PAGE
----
3D printing involves the acquisition of data, data processing, and manufacturing. Data acquisition is usually through a detailed computed tomography scan or magnetic resonance imaging (MRI) scan. A 3D object can be made in almost any shape, as defined in a computer-aided design (CAD) file. The 3D printer follows the instructions in the CAD file to initially build the foundation for the object by moving the printhead along the x-y plane and then builds the object, vertically by moving along the z axis, layer by layer allowing the fabrication of customized anatomical and medical structures. [3],[4] Apart from the shape, information regarding color, texture, and thickness of the object is obtained through the STL file format. The materials used for 3D printing to fabricate structures intended for human use should be medically safe and biocompatible. Various materials used for 3D printing include ABS plastic, stereolithography materials (epoxy resins), PLA, polyamide (nylon), glass-filled polyamide, silver, steel, titanium, photopolymers, wax, polycarbonate. [1]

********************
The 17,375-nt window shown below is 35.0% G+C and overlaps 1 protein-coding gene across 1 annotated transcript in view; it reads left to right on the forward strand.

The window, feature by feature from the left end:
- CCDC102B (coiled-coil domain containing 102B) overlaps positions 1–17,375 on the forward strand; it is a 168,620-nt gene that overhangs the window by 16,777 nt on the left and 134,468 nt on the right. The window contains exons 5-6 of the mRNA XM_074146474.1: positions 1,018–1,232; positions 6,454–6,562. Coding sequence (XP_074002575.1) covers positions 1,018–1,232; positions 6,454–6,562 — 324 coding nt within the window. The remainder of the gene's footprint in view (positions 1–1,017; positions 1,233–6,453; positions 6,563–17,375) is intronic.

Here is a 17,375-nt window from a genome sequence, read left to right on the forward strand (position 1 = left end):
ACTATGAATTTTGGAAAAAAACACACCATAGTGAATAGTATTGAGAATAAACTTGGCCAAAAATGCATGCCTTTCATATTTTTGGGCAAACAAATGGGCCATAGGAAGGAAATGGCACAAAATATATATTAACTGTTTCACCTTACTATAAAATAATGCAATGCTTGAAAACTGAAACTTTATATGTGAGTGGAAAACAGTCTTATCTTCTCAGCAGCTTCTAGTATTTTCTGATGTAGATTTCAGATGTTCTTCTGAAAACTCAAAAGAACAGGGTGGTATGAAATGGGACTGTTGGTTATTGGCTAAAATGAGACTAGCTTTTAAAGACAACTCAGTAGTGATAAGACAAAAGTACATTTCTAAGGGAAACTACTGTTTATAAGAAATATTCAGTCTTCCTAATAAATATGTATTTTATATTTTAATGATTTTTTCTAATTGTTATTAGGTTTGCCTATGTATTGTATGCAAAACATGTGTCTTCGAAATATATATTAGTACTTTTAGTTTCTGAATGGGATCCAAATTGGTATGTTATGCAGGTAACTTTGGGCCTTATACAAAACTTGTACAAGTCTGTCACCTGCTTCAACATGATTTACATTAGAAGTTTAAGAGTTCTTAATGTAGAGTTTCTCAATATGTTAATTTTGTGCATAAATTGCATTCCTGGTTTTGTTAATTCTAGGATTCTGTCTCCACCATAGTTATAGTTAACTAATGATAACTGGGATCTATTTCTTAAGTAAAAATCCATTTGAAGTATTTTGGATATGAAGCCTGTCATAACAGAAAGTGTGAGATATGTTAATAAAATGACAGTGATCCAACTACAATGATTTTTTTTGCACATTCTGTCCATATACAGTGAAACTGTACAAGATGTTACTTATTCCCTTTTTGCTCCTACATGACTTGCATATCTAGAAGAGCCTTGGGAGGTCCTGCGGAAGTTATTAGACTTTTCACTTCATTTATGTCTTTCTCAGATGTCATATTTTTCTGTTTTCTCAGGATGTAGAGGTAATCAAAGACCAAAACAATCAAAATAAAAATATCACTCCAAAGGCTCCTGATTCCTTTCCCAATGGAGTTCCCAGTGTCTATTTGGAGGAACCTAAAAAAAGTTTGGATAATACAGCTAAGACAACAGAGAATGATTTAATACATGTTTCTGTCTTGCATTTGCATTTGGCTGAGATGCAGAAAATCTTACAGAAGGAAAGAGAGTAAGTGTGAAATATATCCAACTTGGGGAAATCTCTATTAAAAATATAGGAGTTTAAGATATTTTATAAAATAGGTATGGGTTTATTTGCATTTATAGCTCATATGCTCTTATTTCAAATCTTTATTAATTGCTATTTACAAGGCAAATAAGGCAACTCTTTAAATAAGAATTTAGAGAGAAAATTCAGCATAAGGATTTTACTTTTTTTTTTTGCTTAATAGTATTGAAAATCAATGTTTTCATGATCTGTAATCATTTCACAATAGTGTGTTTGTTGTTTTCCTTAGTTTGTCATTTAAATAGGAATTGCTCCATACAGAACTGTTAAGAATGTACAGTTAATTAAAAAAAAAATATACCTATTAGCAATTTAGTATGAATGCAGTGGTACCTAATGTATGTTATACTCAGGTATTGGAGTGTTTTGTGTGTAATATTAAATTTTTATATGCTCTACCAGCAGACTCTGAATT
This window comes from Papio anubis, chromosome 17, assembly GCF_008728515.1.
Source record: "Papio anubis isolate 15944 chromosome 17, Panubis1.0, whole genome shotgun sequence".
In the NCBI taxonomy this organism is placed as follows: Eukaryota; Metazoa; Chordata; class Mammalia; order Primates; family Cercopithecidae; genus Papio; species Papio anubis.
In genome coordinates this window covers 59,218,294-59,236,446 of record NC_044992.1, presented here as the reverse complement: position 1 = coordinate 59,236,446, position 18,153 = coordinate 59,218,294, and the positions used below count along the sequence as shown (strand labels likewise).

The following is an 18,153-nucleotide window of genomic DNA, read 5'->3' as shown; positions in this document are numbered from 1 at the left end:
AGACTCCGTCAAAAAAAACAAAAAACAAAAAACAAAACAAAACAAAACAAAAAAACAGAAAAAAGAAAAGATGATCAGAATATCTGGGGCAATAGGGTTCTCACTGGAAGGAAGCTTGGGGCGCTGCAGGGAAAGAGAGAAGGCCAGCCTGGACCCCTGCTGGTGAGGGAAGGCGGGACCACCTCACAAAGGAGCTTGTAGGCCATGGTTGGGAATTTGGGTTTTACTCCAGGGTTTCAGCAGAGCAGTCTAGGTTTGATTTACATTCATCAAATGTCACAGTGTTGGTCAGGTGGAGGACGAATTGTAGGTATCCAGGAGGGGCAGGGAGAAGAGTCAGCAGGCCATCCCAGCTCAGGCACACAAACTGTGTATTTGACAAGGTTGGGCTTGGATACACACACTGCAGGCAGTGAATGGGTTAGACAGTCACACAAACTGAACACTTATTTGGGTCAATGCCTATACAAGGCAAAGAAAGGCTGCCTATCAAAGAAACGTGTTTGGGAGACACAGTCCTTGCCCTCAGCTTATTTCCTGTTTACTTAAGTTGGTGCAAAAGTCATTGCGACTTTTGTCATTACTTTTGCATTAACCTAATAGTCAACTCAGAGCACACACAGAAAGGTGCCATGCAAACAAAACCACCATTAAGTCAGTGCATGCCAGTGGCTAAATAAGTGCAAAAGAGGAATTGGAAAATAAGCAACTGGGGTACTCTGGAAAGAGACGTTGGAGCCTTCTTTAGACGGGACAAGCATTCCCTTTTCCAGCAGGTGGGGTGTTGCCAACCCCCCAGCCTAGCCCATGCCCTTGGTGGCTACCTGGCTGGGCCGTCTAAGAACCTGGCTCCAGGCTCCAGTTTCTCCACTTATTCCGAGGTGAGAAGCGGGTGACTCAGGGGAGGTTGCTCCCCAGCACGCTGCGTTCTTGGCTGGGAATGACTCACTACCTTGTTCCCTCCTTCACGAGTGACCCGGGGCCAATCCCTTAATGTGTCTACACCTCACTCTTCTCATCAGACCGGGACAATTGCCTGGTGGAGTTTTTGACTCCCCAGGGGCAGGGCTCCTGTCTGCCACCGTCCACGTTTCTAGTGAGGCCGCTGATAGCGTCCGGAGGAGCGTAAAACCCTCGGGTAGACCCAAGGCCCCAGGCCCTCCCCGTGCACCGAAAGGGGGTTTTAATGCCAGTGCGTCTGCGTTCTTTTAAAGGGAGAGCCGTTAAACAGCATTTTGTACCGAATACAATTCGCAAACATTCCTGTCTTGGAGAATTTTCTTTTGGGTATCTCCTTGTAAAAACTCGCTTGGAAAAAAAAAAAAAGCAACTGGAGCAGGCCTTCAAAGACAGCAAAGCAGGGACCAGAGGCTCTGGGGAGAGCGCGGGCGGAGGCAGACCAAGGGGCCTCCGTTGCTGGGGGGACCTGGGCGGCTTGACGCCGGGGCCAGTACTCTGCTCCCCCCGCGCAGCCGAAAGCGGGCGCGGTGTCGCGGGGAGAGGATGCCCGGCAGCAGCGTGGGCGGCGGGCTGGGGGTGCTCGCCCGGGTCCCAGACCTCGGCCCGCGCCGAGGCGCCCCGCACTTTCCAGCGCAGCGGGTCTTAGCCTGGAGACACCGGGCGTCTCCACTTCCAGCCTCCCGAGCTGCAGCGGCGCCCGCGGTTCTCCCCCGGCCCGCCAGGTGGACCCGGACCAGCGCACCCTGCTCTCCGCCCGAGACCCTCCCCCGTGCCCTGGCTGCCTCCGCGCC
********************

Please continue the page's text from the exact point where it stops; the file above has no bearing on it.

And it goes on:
Types of 3D Printing Top

Earlier manufacturing of 3D models was done by subtractive manufacturing, where a sharp tool was used to mechanically cut a material to achieve a desired geometric design with the help of a computer program. This method, however, results in wastage, but had been demonstrated to reduce the manufacturing time considerably especially for complex models. The more recent technology in 3D printing is the additive technology wherein materials are joined to make 3D objects usually layer by layer from 3D model data. The process involves creating a series of cross-sectional slices from a 3D file and printing one slice on the other to form a 3D model. The various forms of additive printing include stereolithography, fused deposition modeling, selective electron beam melting, laser powder forming, and inkjet printing. [4]